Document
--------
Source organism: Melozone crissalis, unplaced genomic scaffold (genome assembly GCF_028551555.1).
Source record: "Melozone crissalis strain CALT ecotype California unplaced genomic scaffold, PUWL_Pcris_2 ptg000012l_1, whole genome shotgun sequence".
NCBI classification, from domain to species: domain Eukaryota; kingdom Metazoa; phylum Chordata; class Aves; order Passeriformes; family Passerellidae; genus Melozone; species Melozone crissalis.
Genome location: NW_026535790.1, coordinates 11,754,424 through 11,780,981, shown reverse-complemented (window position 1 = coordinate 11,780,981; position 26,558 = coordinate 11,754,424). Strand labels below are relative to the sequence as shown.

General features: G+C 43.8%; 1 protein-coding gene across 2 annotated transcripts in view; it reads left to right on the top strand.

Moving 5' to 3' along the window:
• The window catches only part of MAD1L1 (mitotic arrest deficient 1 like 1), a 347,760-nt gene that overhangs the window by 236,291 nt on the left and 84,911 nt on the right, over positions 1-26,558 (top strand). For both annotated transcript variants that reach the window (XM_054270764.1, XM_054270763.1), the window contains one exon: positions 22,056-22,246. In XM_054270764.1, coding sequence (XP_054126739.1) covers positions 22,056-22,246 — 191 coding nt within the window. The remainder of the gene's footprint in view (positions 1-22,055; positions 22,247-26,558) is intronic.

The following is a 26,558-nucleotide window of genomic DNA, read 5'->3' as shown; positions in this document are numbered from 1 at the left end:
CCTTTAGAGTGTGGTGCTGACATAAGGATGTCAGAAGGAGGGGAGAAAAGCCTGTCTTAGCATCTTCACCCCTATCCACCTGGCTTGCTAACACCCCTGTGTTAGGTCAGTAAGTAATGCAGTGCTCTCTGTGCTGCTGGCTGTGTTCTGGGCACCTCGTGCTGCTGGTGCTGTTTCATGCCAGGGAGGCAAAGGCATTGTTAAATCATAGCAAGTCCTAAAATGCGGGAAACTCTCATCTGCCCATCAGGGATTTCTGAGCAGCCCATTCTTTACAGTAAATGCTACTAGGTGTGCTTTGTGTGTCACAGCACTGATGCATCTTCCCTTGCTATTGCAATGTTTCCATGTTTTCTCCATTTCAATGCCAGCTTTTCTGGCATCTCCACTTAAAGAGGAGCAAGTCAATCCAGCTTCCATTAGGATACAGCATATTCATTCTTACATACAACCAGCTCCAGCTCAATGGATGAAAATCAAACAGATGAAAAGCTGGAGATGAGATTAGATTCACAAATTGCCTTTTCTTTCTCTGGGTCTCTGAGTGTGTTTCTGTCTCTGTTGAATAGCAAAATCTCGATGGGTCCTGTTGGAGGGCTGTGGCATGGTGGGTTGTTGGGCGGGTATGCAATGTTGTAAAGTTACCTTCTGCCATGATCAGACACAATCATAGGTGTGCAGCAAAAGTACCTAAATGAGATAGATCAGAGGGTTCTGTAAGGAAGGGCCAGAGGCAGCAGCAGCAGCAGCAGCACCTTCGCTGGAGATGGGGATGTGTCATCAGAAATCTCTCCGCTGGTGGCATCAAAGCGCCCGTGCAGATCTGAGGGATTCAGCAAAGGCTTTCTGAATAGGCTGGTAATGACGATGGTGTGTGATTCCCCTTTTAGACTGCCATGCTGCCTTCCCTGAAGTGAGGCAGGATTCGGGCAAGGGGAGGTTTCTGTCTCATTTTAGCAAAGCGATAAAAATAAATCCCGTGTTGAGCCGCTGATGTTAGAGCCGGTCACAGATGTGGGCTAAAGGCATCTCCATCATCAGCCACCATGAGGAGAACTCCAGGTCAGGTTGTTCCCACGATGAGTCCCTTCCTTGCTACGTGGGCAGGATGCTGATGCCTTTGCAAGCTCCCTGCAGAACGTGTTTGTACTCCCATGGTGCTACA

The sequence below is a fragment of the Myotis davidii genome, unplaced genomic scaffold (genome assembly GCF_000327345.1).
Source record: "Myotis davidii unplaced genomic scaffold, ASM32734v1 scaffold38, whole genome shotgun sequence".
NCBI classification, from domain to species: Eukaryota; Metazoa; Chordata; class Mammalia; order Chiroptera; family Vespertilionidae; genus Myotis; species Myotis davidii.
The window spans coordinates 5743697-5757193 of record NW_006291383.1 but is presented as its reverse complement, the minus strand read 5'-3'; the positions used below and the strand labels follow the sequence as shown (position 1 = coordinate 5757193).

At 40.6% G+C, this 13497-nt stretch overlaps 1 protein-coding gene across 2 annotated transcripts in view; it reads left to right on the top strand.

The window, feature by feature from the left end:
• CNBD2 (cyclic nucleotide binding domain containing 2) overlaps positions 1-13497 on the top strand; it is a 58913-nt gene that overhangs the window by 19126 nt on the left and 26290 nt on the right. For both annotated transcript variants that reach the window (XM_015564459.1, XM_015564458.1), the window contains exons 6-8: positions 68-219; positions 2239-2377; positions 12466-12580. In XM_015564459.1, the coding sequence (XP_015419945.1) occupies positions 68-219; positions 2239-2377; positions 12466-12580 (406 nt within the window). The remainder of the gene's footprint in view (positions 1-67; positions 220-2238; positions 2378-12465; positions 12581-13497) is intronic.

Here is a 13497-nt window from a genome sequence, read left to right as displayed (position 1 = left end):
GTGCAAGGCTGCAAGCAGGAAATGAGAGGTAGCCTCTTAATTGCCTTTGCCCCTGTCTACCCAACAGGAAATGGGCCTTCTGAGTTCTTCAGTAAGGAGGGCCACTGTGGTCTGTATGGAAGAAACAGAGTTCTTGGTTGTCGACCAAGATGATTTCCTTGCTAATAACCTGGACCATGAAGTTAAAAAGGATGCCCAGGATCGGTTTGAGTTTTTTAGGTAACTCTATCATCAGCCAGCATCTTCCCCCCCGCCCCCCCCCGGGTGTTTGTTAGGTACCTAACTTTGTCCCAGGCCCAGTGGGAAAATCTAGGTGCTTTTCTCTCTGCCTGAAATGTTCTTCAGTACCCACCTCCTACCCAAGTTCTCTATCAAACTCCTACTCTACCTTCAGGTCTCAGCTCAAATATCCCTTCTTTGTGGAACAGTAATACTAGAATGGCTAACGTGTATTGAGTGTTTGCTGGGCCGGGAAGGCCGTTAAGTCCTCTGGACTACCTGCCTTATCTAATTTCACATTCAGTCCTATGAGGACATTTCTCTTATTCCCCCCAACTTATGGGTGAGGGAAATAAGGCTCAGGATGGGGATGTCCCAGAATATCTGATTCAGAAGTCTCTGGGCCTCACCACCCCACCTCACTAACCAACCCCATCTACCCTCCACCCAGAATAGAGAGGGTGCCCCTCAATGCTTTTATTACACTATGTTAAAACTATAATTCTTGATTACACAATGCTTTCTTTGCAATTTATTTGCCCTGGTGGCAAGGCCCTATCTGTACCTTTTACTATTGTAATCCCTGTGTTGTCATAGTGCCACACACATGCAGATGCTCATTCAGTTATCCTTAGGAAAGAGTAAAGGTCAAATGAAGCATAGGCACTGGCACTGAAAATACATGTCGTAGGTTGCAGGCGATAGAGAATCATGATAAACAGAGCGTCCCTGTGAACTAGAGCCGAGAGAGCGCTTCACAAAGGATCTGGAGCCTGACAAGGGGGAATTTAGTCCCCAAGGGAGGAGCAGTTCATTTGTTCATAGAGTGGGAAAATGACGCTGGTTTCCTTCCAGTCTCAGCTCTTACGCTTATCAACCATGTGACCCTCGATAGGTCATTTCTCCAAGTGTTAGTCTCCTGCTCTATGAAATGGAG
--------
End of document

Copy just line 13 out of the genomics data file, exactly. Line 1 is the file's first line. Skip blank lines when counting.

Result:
The window spans coordinates 5743697-5757193 of record NW_006291383.1 but is presented as its reverse complement, the minus strand read 5'-3'; the positions used below and the strand labels follow the sequence as shown (position 1 = coordinate 5757193).